Mortgages  

Mortgage market ‘rife with nerves’ as borrowing down

Mortgage market ‘rife with nerves’ as borrowing down

Net mortgage borrowing has decreased for a consecutive month, as experts say the market is “rife with nerves” due to a combination of low stock and unfavourable economic conditions. 

The latest monthly money and credit figures released today (Aug 30) by the Bank of England show that net mortgage borrowing has decreased slightly to £5.1bn in July, down from £5.3bn in June.

While borrowing remains above the pre-pandemic average of £4.3bn in the 12 months up to February 2020, it has seen almost a £3bn drop since May.

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Knight Frank partner, Hina Bhudia said the figures show that “rising rates, economic headwinds and stubbornly low stock levels” are weighing on activity. 

Bhudia noted that lenders’ have slowed the repricing of products, giving borrowers more time to consider their options but she warned that with more rate hikes around the corner, this could be a temporary lull. 

"The market is rife with nerves. We're getting large numbers of calls from borrowers with mortgages soon up for renewal that are worried about their mortgage payments,” Bhudia said.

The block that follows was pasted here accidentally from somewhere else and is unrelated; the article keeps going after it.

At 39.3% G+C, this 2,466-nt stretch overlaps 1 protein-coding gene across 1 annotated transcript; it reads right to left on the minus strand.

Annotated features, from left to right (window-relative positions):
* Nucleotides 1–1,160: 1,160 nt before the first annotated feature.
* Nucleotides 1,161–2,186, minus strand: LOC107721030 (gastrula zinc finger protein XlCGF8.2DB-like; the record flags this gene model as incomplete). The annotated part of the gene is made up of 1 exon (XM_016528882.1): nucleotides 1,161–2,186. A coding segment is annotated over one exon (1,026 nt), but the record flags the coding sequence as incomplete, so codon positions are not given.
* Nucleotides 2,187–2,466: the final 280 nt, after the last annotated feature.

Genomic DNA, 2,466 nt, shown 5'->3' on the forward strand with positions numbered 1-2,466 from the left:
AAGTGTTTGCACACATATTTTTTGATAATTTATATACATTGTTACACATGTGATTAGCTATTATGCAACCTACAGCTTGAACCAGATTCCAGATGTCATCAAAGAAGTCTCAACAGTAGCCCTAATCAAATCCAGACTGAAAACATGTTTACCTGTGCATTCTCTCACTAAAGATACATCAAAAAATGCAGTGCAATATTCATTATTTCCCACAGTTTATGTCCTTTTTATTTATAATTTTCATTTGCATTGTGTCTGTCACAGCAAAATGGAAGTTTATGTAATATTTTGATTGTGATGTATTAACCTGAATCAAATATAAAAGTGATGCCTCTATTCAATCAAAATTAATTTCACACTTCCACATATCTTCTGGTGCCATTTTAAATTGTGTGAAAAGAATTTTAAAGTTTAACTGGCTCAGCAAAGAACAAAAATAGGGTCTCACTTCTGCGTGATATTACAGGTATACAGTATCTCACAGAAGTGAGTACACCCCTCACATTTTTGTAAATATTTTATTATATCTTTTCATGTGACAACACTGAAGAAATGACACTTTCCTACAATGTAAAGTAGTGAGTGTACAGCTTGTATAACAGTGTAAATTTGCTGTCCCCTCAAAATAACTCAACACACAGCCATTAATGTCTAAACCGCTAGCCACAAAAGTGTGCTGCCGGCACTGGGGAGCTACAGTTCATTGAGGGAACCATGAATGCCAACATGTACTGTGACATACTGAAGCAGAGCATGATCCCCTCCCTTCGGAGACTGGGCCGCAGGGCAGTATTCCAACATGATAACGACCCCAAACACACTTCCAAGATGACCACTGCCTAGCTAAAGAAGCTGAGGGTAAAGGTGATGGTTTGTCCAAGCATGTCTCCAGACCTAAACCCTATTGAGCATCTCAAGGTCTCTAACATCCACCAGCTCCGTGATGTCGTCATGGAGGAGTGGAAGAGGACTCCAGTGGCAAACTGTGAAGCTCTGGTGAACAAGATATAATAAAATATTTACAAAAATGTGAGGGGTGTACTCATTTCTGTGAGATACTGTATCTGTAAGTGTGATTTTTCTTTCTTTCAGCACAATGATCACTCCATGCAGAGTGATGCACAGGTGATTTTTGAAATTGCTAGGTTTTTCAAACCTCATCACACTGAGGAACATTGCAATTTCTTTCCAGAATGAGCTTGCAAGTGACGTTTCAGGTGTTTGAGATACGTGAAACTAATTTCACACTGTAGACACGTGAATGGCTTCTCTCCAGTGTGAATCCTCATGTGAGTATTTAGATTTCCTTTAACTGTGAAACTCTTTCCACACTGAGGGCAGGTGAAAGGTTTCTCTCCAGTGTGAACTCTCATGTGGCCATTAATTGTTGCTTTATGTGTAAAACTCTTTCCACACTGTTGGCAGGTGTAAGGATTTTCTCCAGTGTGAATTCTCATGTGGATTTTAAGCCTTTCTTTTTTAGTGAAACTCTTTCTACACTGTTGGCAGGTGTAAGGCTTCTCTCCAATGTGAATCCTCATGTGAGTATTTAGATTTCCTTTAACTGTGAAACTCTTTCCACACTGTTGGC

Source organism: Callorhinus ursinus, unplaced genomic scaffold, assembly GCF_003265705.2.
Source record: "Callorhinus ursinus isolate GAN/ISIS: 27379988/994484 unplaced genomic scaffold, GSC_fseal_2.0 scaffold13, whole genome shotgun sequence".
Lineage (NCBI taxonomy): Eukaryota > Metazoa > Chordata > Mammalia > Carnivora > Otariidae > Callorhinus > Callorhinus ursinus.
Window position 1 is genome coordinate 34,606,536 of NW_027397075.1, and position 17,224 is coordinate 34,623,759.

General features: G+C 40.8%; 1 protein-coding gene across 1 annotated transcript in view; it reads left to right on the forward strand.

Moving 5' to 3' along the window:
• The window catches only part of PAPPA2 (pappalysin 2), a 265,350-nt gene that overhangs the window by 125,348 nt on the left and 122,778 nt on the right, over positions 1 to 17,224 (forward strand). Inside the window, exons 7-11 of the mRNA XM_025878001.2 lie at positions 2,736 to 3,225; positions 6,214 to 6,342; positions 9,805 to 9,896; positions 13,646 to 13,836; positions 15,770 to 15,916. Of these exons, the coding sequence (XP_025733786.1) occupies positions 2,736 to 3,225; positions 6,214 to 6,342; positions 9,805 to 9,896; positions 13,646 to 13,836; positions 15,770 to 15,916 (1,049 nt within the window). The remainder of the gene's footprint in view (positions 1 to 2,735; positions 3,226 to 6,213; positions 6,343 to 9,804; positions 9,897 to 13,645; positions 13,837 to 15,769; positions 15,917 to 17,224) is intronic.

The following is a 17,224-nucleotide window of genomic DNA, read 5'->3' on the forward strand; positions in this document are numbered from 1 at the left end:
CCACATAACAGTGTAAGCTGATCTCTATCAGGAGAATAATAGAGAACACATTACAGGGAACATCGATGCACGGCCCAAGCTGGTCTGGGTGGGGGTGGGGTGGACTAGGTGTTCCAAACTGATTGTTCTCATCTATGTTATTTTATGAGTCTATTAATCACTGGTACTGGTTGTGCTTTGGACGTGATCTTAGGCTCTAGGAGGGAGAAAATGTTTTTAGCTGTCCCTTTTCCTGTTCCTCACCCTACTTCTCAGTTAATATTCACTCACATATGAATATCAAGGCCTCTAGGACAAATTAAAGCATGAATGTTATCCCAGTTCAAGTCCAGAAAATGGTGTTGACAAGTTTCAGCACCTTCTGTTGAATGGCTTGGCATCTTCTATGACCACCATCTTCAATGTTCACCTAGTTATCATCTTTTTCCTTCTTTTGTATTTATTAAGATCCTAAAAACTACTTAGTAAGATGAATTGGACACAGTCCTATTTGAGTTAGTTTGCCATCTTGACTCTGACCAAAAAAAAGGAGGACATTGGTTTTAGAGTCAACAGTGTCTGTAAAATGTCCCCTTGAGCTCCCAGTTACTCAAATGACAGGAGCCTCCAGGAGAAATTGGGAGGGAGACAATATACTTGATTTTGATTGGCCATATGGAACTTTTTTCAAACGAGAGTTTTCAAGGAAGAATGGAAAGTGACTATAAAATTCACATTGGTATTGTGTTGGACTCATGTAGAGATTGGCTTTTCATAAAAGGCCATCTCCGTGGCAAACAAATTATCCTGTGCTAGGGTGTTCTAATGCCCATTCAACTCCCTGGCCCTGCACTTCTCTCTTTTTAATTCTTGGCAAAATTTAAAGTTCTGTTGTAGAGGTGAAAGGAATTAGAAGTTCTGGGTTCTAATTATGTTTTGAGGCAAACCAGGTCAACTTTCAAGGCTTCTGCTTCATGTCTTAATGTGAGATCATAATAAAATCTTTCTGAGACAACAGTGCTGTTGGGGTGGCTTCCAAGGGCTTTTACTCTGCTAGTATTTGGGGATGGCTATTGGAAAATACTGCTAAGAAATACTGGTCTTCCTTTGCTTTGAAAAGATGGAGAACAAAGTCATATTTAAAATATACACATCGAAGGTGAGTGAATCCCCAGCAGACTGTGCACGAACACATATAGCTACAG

“These are often people that locked in two-year fixes of between 1.2 per cent and 1.8 per cent a couple of years ago and are now facing fixed rates of anywhere between 3.2 per cent and 3.5 per cent. That's a huge jump for most people and will be equivalent to hundreds of pounds a month in extra costs on average loan sizes."

Bestinvest’s personal finance analyst, Alice Haine agreed that the cost-of-living crisis and rising interest rates has had a cooling effect on the mortgage market. 

Despite the drop in net borrowing, approvals for house purchases - an indicator of future borrowing - increased slightly to 63,800 in July, from 63,200 in June. 

However, this remains below the 12-month pre-pandemic average up to February 2020 of 66,800.

Haine pointed out that this slight increase may be a sign that buyers are pushing through purchases before interest rates rise any further. 

“With inflation rising at a rapid pace and six interest rate rises since December last year, many buyers are being forced to rethink whether now is the right time to purchase a home," she said. 

“In the months ahead, some may choose to delay buying until the market softens or the Bank of England eases back on its interest rate hiking cycle. With the financial markets already pricing in interest rates rising to 4 per cent by next May from 1.75 per cent today, those looking to buy need to weigh up their decision carefully.

“Should they buy now when rates are lower or buy later when the market cools, running the risk of a much more expensive mortgage?”

Haine also commented that a downturn in the housing market now seems “increasingly likely”. 

“While there are some expectations house prices will fall 4 per cent in 2023, others predict drops of up to 10 per cent by the end of 2024,” she said.

“The crunch point is likely to come at the end of this year when the full effects of rising inflation and energy prices hit home but the hit to property prices could be heavier if the expected recession leads to job losses and runaway inflation forces the Bank of England to push interest rates ever higher.”